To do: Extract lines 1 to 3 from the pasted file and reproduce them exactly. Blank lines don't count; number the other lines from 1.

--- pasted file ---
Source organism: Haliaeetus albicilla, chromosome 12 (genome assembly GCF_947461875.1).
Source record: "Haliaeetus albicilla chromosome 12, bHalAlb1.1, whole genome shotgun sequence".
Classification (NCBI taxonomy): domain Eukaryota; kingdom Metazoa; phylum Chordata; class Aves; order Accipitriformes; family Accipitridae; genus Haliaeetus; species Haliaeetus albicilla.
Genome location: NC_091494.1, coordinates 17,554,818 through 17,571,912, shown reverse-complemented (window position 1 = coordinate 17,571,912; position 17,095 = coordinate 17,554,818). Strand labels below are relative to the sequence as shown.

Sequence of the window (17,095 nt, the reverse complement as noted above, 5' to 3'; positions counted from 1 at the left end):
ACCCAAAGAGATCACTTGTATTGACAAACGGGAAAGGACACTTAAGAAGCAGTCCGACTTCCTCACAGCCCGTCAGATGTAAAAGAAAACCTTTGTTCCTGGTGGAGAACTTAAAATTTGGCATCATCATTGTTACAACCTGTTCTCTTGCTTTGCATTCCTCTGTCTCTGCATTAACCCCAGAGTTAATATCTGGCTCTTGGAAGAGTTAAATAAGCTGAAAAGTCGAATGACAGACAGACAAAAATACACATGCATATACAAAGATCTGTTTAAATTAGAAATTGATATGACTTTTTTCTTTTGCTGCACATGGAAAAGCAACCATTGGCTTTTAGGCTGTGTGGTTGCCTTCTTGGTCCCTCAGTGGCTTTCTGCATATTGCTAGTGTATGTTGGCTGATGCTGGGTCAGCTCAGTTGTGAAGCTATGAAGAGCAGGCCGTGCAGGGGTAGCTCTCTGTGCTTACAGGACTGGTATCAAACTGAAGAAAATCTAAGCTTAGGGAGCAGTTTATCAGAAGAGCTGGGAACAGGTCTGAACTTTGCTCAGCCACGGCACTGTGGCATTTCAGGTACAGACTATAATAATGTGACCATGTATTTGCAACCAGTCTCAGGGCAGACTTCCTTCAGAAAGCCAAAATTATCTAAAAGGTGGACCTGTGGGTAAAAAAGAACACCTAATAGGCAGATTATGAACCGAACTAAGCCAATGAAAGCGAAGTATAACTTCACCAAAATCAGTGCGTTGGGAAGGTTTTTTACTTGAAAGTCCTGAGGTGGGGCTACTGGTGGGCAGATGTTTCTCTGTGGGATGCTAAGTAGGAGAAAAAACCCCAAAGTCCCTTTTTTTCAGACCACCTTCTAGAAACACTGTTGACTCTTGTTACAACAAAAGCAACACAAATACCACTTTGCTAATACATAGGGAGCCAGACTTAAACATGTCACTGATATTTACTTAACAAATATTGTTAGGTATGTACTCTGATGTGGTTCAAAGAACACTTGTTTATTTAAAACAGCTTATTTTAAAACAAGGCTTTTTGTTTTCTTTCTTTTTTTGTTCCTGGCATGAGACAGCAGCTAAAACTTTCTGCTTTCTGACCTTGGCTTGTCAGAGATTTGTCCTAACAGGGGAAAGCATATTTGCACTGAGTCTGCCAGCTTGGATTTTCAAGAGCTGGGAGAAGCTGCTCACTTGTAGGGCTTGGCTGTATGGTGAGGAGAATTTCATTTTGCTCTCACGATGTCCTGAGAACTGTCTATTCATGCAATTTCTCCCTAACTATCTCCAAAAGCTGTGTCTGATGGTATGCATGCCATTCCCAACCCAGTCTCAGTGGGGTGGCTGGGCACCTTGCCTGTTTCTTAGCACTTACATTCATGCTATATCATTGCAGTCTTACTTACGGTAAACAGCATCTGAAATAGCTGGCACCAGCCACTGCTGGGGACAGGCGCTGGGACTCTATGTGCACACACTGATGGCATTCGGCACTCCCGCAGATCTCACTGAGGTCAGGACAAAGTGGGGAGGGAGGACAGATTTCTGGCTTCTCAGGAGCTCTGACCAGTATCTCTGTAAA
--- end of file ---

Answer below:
Source organism: Haliaeetus albicilla, chromosome 12 (genome assembly GCF_947461875.1).
Source record: "Haliaeetus albicilla chromosome 12, bHalAlb1.1, whole genome shotgun sequence".
Classification (NCBI taxonomy): domain Eukaryota; kingdom Metazoa; phylum Chordata; class Aves; order Accipitriformes; family Accipitridae; genus Haliaeetus; species Haliaeetus albicilla.